WASHINGTON — “If you’re planning for a 50th anniversary, you’ve got to look at where you came from to see how far you’ve gone,” Amtrak’s Matt Donnelly tells Trains News Wire.
Donnelly, the company’s lead brand communications specialist, and Devon Parsons, Blair Slaughter, John Skalski, John Dzedzy, and Seth Geist — equipment and rolling stock engineering managers and designers —collaborated on a series of six heritage locomotive designs unveiled Tuesday [see “Amtrak announces new paint schemes in YouTube video,” Trains News Wire, March 16, 2021].
“We realized early on in the pandemic that it would likely be nearly impossible to plan events, so we thought locomotives are a good way to get the anniversary message out to all parts of the network,” says Donnelly.
There are still locomotives roaming the system from the 40th Anniversary in many earlier paint schemes, so this is an opportunity to augment those one-off creations.
The designs unveiled are:
Day 1: Perhaps one of the most striking applications, the one to be featured on new ALC-42 locomotive 301 that Siemens is building for long-distance service to eventually replace GE’s P42s, harks back to former Pennsylvania Railroad E-8 4316, which was hastily prepared for an Amtrak debut press event on May 1, 1971.
The elongated “arrow” logo on a black carbody design that New York agency Lippincott and Margulies, Inc.,
came up with lasted no more than a year before the unit was repainted in the first fleet-wide paint scheme of the 1970s, the red-nosed “Phase I.” But the simple design lends itself to application on Amtrak’s newest arrivals.
Although stripes have adorned virtually all passenger car treatments and many locomotives, they are difficult to execute on the new Siemens models with all the vents, grills, and doors, hence Day 1’s lack of stripes. But it will only be applied to the 301.
Phase VI: (See above.) ALC-42 units 300 and 302 through 308 also have no stripes with the Phase VI blue scheme that reprises a partial red nose with a white divider, “designed to complement our phase VI passenger cars without using striping,” says Donnelly.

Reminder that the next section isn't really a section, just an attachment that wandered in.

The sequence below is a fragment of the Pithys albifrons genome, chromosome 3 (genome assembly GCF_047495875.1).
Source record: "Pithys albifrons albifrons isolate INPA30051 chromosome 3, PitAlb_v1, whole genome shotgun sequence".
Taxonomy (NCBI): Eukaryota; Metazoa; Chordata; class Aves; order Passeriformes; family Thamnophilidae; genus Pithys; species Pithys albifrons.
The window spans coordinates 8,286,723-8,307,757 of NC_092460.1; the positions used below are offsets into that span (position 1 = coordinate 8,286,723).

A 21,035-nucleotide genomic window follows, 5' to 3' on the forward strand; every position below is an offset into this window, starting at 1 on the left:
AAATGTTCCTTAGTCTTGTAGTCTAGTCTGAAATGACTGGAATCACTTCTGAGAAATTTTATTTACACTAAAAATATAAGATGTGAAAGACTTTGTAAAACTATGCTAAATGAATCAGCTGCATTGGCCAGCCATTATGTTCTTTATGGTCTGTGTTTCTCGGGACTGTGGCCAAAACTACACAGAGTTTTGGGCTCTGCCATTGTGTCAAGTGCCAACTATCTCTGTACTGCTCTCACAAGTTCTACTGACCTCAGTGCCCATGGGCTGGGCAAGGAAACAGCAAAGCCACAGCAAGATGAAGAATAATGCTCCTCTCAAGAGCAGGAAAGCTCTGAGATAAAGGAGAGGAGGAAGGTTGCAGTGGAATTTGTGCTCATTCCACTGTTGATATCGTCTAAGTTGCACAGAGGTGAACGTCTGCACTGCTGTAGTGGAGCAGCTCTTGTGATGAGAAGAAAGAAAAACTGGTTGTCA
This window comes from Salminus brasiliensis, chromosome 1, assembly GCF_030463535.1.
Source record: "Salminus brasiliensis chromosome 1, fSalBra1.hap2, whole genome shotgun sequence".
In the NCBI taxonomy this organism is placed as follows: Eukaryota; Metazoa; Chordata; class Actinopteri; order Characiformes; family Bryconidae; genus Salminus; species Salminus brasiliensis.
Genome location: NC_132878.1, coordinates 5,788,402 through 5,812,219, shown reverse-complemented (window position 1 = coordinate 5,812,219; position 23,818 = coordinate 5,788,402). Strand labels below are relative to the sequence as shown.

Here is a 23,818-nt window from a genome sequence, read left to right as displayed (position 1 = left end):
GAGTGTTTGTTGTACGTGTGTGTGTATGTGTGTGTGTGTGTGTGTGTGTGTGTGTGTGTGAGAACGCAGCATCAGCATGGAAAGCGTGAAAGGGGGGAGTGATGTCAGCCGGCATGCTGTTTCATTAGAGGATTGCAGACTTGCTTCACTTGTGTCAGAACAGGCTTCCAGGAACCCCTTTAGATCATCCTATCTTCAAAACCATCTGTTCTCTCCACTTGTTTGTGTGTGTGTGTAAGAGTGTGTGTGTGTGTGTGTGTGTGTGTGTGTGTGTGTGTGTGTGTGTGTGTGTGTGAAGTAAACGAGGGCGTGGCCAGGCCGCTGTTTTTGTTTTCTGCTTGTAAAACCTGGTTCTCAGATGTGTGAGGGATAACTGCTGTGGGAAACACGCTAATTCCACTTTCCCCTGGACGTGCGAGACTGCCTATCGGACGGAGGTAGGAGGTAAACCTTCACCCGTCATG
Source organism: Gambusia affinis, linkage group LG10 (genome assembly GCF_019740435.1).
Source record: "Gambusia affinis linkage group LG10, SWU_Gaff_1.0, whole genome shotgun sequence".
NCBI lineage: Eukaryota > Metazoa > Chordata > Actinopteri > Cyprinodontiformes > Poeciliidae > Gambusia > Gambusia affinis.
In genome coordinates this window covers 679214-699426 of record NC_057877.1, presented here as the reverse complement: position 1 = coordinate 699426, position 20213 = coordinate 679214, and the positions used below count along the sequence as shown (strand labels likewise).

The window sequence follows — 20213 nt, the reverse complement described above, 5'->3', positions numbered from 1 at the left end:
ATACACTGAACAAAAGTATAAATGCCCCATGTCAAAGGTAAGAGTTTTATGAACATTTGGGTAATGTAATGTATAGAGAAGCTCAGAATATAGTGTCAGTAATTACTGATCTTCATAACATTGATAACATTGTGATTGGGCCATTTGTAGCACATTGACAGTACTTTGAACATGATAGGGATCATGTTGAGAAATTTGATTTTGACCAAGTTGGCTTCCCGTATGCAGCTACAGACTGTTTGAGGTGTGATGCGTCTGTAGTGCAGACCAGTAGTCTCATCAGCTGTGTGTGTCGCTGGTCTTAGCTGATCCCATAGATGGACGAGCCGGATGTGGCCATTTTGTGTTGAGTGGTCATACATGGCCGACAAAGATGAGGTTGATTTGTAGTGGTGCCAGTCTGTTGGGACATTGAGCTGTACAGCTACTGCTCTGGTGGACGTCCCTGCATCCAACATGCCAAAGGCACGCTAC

Midnight Blue: This is another one-off design that is being applied to P42 No. 100 that is meant to be a tribute to the many Amtrak employees running trains overnight.
Dash 8 Phase III: Originally applied to Amtrak’s P32-8BWH locomotives from a design originated by Amtrak’s Blair Slaughter and Cesar Vergara in 1991, the adapted scheme will appear on a
P42 scheduled for repainting.
Phase I: The red-nosed scheme, with a 50th anniversary logo, will be applied to a P42. Another P42, No. 156, which has worn the scheme since the 40th anniversary, is currently out of service after an an accident.
Phase V anniversary: P42 No. 46 wears a version of the current scheme with a large golden yellow 50 and the slogan “Connecting America for 50
“A key part of the reason we’ve been able to do this is to take advantage of pre-budgeted life cycle maintenance for locomotives that were already slated to come out of revenue service to go through a programmed overhaul,” says Donnelly. “The P42’s that were going to get repainted anyway will be around at least for the next four or five years.”
The “Day 1” design and other new patterns are also reflected in 17 merchandise items commemorating the 50th Anniversary available online at the Amtrak store.
Still under development is a Phase VII livery, shown as a “sneak peak” in the video that will be applied to the remaining ALC-42s and all rolling stock in the future.
— Updated at 11:15 a.m. CDT with status of “Phase I” locomotive No. 156; updated at 12:45 p.m. to correct comment on Phase VI design.